Shutdown on demand tech and ops saves birds from wind turbine collisions
Principal Consultant Ricardo Tomé presented at the Vulture Conservation Foundation’s International Conference: Best practices for mitigating electrocution and collision risk, Cagliari, Sardinia.
Electrocution, and collision with power lines and wind turbines, cause the death of millions of birds every year and are also among the main causes of mortality for birds of prey. On 23 and 24 May, the Vulture Conservation Foundation convened researchers and conservation professionals to review best practices that reduce the threat.
Principal Consultant Ricardo Tomé was there to present on the potential and practicalities of shutdown on demand (SDOD) mitigation technologies and operation. His talk included a comprehensive review on the operational aspects of SDOD and its different typologies, including observers-led and technology-supported (e.g., radars or cameras).
“At least some species of vulture are not sensitive to the presence of turbines, so do not avoid them and are very susceptible to collisions. Vulture manoeuvrability is relatively low and strong winds can push them easily to wind turbines when trying to gain height. But they are big birds and good targets for observers, camera and radar detection, and frequently their activity patterns are predictable, so SDOD operations and effort can be successful in avoiding collisions.
One study in the Strait of Gibraltar using SDOD found a 61.7% reduction in mortality of soaring birds and a 92.8% reduction in mortality of Griffon Vultures, even though their number increased more than 7-fold during the study period. The resulting shutdown time was equivalent to a reduction of only 0.51% in energy production. Other studies support good results with even lower impact on energy production.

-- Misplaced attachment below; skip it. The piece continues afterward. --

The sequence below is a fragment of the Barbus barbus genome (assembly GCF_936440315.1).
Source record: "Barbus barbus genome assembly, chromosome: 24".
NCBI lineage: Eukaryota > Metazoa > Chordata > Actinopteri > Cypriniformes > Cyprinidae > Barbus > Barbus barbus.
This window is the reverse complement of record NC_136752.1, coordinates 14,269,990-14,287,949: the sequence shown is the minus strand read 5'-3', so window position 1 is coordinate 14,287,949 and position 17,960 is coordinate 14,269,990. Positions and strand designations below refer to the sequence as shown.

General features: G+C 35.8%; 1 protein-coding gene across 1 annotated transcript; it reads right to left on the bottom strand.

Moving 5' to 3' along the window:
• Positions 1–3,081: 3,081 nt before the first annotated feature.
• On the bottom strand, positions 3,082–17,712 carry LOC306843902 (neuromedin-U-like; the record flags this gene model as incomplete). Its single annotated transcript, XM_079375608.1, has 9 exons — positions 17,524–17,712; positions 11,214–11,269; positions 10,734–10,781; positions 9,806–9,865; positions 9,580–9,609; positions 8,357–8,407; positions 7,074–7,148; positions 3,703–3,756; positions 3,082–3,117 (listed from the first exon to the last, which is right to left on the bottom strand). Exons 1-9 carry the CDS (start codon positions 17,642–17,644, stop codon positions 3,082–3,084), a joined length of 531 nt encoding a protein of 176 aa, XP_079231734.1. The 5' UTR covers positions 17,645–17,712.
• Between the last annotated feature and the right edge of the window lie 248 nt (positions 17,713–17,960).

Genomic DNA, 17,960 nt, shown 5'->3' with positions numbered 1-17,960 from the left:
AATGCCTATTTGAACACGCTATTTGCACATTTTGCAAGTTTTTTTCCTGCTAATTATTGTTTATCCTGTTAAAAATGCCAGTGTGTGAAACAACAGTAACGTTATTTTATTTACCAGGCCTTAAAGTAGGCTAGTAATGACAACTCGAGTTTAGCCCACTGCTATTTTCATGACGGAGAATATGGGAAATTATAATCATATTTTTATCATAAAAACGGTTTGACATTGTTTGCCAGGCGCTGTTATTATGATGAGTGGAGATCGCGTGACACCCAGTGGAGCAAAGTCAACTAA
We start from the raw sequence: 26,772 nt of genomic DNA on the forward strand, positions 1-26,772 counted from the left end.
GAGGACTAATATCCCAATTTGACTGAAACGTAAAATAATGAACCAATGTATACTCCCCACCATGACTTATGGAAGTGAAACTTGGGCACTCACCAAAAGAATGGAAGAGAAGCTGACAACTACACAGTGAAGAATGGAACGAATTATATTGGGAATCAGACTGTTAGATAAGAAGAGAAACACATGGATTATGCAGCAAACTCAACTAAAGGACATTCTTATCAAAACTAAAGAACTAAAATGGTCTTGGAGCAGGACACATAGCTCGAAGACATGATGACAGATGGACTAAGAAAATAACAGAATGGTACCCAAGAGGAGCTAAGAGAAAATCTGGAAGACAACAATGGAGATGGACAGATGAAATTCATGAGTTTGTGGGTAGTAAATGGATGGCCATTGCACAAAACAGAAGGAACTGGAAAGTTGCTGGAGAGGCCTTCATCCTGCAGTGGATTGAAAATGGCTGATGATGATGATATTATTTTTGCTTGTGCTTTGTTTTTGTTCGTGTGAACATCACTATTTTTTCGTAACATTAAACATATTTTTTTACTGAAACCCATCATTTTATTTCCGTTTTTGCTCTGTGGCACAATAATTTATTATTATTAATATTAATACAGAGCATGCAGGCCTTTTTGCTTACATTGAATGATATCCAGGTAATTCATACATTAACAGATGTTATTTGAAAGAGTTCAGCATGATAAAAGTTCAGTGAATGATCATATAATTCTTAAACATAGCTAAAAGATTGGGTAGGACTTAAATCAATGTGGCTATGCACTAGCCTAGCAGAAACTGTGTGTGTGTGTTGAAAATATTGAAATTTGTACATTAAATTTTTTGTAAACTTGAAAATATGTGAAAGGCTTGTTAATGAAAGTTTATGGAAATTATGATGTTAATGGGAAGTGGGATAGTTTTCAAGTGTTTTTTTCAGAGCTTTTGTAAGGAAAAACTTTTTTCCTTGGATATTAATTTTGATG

SDOD technologies are one of the most effective ways to reduce collision impacts from birds from operating wind farms. We recommend they are incorporated early in the financing plan of a wind farm in bird-sensitive areas. Depending on site and shutdown criteria, a combination of different technologies and observers may deliver the best results. Nonetheless, the evolution in machine learning and AI suggests fully automated technology may be used in more use cases in the future.
In spite of its potential efficiency SDOD should not, however, be used to permit wind energy development in all situations. Adequate early risk screening should be conducted as site and case-specific variables may determine that a project should not be developed, as it may threaten biodiversity or not be feasible due to an excessive demand of shutdown periods.”
The Conference gathered experts from different parts of Europe and focused mostly on impacts on vultures and other raptors. Apart from presentations on the successful case of the LIFE projects developed in Sardinia to recover the island’s Griffon Vulture population, the Conference dealt with the main impacts to birds from power lines and wind farms, and discussed the state-of-the-art mitigation approaches.
All sessions were streamed live through Facebook channel of the LIFE safe for Vultures, and are still available at: https://www.facebook.com/vulturesardinia
Business & biodiversity
Join our mailing list to get the latest developments in business and biodiversity